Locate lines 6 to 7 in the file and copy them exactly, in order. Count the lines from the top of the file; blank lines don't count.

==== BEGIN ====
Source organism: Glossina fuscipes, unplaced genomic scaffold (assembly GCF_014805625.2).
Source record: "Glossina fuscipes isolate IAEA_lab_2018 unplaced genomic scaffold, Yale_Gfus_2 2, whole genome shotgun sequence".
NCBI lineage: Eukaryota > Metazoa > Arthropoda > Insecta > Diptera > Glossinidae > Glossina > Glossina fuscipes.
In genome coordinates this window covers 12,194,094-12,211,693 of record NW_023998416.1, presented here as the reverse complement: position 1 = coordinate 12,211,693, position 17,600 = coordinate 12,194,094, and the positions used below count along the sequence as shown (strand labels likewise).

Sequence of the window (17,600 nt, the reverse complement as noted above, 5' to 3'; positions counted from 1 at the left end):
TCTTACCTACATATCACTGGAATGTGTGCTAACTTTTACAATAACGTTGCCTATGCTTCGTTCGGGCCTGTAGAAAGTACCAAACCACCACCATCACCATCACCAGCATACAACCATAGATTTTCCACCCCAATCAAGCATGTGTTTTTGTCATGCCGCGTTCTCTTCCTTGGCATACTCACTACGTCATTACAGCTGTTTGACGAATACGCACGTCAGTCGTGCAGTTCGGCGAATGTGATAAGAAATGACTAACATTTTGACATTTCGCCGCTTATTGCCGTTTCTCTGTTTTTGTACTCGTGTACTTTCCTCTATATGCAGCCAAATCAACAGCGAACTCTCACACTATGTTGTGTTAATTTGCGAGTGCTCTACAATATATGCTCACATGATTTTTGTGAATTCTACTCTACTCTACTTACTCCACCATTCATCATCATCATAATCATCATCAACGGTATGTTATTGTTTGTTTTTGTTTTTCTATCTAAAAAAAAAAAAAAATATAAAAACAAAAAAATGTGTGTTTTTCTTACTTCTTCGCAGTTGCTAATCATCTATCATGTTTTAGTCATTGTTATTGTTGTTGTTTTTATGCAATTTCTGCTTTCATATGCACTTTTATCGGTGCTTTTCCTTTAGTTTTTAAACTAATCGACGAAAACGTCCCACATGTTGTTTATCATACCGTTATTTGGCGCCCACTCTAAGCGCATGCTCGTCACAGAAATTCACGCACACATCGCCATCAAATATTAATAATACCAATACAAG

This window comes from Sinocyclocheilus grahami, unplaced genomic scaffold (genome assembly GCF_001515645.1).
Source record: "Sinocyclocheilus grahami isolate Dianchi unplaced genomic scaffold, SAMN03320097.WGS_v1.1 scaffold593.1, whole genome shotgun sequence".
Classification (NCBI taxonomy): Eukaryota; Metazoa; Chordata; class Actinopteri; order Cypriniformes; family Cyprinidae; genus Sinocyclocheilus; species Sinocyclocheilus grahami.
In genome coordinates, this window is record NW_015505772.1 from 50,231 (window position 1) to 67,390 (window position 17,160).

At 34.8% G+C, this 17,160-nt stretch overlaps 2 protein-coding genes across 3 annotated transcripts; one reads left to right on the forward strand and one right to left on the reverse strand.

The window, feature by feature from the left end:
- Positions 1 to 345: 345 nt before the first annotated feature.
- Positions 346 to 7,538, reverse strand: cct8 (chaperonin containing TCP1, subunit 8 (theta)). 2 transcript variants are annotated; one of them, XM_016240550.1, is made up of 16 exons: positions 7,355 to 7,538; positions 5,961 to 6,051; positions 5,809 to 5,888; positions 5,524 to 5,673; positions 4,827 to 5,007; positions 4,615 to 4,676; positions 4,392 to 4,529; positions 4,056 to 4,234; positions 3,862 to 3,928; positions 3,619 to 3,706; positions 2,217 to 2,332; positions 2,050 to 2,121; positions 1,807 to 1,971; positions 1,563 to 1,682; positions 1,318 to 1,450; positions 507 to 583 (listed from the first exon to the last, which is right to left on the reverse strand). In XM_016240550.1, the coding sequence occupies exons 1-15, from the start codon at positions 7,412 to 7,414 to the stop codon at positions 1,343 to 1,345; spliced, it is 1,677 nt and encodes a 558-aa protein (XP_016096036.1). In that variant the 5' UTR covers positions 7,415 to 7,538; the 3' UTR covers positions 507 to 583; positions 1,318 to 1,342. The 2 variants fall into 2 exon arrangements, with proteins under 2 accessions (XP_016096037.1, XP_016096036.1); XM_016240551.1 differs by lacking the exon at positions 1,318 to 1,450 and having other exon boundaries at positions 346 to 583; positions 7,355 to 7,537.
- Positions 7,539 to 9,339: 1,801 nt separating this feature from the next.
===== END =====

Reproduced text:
TCTTACCTACATATCACTGGAATGTGTGCTAACTTTTACAATAACGTTGCCTATGCTTCGTTCGGGCCTGTAGAAAGTACCAAACCACCACCATCACCATCACCAGCATACAACCATAGATTTTCCACCCCAATCAAGCATGTGTTTTTGTCATGCCGCGTTCTCTTCCTTGGCATACTCACTACGTCATTACAGCTGTTTGACGAATACGCACGTCAGTCGTGCAGTTCGGCGAATGTGATAAGAAATGACTAACATTTTGACATTTCGCCGCTTATTGCCGTTTCTCTGTTTTTGTACTCGTGTACTTTCCTCTATATGCAGCCAAATCAACAGCGAACTCTCACACTATGTTGTGTTAATTTGCGAGTGCTCTACAATATATGCTCACATGATTTTTGTGAATTCTACTCTACTCTACTTACTCCACCATTCATCATCATCATAATCATCATCAACGGTATGTTATTGTTTGTTTTTGTTTTTCTATCTAAAAAAAAAAAAAAATATAAAAACAAAAAAATGTGTGTTTTTCTTACTTCTTCGCAGTTGCTAATCATCTATCATGTTTTAGTCATTGTTATTGTTGTTGTTTTTATGCAATTTCTGCTTTCATATGCACTTTTATCGGTGCTTTTCCTTTAGTTTTTAAACTAATCGACGAAAACGTCCCACATGTTGTTTATCATACCGTTATTTGGCGCCCACTCTAAGCGCATGCTCGTCACAGAAATTCACGCACACATCGCCATCAAATATTAATAATACCAATACAAG

This window comes from Sinocyclocheilus grahami, unplaced genomic scaffold (genome assembly GCF_001515645.1).